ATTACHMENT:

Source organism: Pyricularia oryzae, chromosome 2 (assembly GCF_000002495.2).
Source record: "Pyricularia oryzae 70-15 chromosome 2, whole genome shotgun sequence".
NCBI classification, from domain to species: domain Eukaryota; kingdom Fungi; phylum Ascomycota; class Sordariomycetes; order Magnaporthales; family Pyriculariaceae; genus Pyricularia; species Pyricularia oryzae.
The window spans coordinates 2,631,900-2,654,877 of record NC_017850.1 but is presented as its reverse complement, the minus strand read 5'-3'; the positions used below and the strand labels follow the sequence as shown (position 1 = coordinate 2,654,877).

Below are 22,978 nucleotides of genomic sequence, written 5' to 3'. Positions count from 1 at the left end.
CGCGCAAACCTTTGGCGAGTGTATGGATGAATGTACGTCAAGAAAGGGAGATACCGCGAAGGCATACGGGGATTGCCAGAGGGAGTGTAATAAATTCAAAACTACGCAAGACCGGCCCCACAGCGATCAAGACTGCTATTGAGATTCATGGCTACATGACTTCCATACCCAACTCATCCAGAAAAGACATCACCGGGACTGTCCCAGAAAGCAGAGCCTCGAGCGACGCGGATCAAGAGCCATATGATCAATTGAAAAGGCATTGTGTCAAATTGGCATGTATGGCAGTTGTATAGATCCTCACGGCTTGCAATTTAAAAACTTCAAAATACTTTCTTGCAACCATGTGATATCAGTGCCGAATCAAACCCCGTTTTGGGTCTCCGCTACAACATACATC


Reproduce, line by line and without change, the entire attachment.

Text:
Source organism: Pyricularia oryzae, chromosome 2 (assembly GCF_000002495.2).
Source record: "Pyricularia oryzae 70-15 chromosome 2, whole genome shotgun sequence".
NCBI classification, from domain to species: domain Eukaryota; kingdom Fungi; phylum Ascomycota; class Sordariomycetes; order Magnaporthales; family Pyriculariaceae; genus Pyricularia; species Pyricularia oryzae.
The window spans coordinates 2,631,900-2,654,877 of record NC_017850.1 but is presented as its reverse complement, the minus strand read 5'-3'; the positions used below and the strand labels follow the sequence as shown (position 1 = coordinate 2,654,877).

Below are 22,978 nucleotides of genomic sequence, written 5' to 3'. Positions count from 1 at the left end.
CGCGCAAACCTTTGGCGAGTGTATGGATGAATGTACGTCAAGAAAGGGAGATACCGCGAAGGCATACGGGGATTGCCAGAGGGAGTGTAATAAATTCAAAACTACGCAAGACCGGCCCCACAGCGATCAAGACTGCTATTGAGATTCATGGCTACATGACTTCCATACCCAACTCATCCAGAAAAGACATCACCGGGACTGTCCCAGAAAGCAGAGCCTCGAGCGACGCGGATCAAGAGCCATATGATCAATTGAAAAGGCATTGTGTCAAATTGGCATGTATGGCAGTTGTATAGATCCTCACGGCTTGCAATTTAAAAACTTCAAAATACTTTCTTGCAACCATGTGATATCAGTGCCGAATCAAACCCCGTTTTGGGTCTCCGCTACAACATACATC